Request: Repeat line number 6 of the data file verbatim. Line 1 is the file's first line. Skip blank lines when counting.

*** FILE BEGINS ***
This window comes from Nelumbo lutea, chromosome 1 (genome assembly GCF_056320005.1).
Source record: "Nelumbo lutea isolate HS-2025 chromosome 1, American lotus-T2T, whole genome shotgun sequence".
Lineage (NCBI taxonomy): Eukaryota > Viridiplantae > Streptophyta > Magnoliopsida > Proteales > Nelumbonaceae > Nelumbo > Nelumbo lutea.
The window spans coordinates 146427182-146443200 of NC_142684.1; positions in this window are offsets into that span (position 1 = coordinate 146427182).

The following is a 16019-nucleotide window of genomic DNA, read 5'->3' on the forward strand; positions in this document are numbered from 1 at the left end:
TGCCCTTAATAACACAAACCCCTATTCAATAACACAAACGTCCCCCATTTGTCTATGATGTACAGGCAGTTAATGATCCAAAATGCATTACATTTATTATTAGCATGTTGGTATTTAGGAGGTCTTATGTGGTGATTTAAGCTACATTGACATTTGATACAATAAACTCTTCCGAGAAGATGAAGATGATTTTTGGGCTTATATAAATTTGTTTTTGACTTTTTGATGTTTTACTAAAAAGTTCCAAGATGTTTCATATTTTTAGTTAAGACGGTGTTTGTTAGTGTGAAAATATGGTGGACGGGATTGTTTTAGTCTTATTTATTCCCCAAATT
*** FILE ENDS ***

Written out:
TGCCCTTAATAACACAAACCCCTATTCAATAACACAAACGTCCCCCATTTGTCTATGATGTACAGGCAGTTAATGATCCAAAATGCATTACATTTATTATTAGCATGTTGGTATTTAGGAGGTCTTATGTGGTGATTTAAGCTACATTGACATTTGATACAATAAACTCTTCCGAGAAGATGAAGATGATTTTTGGGCTTATATAAATTTGTTTTTGACTTTTTGATGTTTTACTAAAAAGTTCCAAGATGTTTCATATTTTTAGTTAAGACGGTGTTTGTTAGTGTGAAAATATGGTGGACGGGATTGTTTTAGTCTTATTTATTCCCCAAATT